Like most virtual goods, the cost of making and selling this pet is marginal: Primarily some additional art and marketing time, all built on the back of existing systems (store, staff, world). The first 2 months of Pandaren Monk sales will have made contributions to Blizzard’s profits of about $1 million. That’s only around 1% of the business’s turnover in that 2-month period. But that 1% is “free money”. Blizzard (-Activision) would be doing a dis-service to its investors if it did anything other than continue to milk this virtual cash cow.

Apply a healthy bit of European cynicism, and it is easy to conclude a scam. Tobold‘s:

“Send me $10, and I promise to send $5 of it to charity.”

Of course, Europeans fundamentally don’t understand US philanthropic culture: The idea that it’s fine to exploit your fellow human and make outrageous amounts of money, so long as you give some of it away in the end. Some philanthropy is able to take a somewhat rational, balanced view of what is good for the world. But there is a tendency to support visually appealing issues, such as charities servicing the needs of children.

The purpose of this article is not to argue that a European, government-centric re-distribution of wealth is preferable to an approach lead by personal responsibility. (I’m not sure it is.) The problem emerging here is more fundamental: That virtual goods are replacing trade-able value with non-trade-able value. Non-trade-able value that, by definition, can not offset inequality in (game) society. Donating part of the price of sales to charity is pure irony. In true Orwellian style, we’re sleep-walking into a potentially broken social structure with the best of intentions.

This article started as a box during my Adventures in the Invisible Tent, but has been expanded here in much greater detail. This article describes what a minipet is, highlights the role of money to balance inequality in society, and explains the problem with virtual goods. Read More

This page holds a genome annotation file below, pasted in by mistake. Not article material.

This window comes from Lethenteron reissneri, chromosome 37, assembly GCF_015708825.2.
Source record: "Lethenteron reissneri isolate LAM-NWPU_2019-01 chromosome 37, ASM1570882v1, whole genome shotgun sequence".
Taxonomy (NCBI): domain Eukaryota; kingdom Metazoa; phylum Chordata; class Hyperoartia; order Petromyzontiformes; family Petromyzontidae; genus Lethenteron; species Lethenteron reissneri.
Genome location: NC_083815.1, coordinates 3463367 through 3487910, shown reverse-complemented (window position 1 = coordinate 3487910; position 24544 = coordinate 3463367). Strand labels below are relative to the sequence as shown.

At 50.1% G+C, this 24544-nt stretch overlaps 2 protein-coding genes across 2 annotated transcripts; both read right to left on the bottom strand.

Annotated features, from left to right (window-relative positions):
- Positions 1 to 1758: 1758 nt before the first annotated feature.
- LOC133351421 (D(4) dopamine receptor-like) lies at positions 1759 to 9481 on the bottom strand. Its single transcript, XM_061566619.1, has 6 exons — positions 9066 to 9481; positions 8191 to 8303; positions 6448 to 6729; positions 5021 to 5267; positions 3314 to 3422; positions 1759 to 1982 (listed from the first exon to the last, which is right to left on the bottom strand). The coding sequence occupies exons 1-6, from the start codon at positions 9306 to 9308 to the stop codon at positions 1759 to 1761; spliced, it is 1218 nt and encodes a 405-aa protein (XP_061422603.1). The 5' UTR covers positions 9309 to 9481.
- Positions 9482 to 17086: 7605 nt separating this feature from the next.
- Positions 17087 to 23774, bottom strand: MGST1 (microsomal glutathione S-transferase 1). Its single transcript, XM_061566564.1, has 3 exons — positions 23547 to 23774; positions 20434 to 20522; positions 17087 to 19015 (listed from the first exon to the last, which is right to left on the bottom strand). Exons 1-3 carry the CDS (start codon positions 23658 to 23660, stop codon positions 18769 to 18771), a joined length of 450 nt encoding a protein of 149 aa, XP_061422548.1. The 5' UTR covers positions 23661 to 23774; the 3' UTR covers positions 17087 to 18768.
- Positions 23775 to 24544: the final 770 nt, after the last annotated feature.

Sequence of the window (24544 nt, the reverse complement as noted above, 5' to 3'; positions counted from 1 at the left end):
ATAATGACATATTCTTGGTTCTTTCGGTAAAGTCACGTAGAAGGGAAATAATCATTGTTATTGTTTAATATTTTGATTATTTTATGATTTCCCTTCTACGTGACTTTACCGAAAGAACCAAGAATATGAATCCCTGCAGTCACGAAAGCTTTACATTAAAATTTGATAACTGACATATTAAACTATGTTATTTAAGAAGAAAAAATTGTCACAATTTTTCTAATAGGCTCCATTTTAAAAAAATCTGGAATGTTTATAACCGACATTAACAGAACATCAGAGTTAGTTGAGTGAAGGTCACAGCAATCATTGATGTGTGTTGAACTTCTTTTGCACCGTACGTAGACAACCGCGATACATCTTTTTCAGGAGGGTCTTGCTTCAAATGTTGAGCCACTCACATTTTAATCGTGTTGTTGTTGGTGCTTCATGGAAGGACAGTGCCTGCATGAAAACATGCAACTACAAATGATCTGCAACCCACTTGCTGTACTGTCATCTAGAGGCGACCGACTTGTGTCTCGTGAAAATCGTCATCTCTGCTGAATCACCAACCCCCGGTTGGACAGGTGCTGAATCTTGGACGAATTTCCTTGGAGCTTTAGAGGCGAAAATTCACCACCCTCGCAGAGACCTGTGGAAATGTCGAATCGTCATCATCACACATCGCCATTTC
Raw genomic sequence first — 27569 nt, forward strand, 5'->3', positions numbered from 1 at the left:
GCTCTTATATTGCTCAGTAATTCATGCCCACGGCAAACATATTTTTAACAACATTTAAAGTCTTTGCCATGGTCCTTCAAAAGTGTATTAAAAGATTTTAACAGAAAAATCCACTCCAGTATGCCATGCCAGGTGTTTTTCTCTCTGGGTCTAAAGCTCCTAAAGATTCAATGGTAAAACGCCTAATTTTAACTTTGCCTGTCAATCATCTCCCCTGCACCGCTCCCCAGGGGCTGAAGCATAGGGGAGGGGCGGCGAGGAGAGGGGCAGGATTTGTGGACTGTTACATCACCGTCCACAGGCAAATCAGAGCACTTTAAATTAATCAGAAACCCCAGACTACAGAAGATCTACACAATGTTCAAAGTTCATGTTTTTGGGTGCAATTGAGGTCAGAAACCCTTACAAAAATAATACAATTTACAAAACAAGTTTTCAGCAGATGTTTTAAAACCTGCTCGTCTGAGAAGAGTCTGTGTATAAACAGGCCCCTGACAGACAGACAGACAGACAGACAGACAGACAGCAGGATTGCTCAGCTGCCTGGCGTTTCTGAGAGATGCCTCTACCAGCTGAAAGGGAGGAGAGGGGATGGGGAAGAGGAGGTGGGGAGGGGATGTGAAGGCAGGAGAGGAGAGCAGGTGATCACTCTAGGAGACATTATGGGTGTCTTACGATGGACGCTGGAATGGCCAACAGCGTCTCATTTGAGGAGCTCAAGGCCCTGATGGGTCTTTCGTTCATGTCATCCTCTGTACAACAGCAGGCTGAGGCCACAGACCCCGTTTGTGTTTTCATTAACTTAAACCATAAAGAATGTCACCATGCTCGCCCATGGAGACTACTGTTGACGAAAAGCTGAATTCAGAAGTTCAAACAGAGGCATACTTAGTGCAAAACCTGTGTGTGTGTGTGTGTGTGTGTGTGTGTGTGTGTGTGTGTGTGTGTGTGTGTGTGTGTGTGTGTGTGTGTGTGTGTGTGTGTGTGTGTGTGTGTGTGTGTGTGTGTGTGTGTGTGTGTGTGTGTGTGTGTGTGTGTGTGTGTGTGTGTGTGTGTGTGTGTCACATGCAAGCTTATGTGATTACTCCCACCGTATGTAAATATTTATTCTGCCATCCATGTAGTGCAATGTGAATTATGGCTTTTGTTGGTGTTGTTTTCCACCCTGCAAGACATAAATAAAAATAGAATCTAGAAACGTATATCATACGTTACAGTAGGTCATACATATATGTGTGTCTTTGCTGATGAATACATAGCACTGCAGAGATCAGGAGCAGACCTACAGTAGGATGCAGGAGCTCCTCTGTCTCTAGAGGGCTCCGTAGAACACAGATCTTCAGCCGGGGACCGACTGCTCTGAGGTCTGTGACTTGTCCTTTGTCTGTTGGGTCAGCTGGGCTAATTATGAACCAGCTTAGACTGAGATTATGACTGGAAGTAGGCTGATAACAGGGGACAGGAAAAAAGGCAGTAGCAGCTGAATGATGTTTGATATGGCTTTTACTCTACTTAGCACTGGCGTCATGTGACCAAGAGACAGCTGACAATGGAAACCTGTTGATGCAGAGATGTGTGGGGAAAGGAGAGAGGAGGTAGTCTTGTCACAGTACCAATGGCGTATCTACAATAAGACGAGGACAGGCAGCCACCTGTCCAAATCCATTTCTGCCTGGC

Adventures in the Invisible Tent

Here’s a tent.

Invisible Tent

It’s invisible. But it is. There. Walk forward into the space it occupies, you find yourself within the tent.

Inside Invisible Tent

The tent only exists when one is within it. When outside, we see the world without the tent.

This article explores the implication of this uncanny art form on how we build and use virtual environments. It first explains why this invisible tent is considered to be a software bug. The article explores how our ability to accept the uncanny varies from person to person. It then suggests that the spatial, built, environment is far less important than the social structures that exist within them. This topic contains a lot of images. Read More

Valuing Nothing

In 2007 I wrote some introductory Thoughts on a Socio-Economic Environment based on Nothing. This article continues to explore the value of things in a highly intangible, knowledge-based economy. It wanders through internet-based payment systems, economic structure, role of government, organisation of information, community, and society, before disappearing into the realms of philosophy. It contains no answers, but may prove thought-provoking. Read More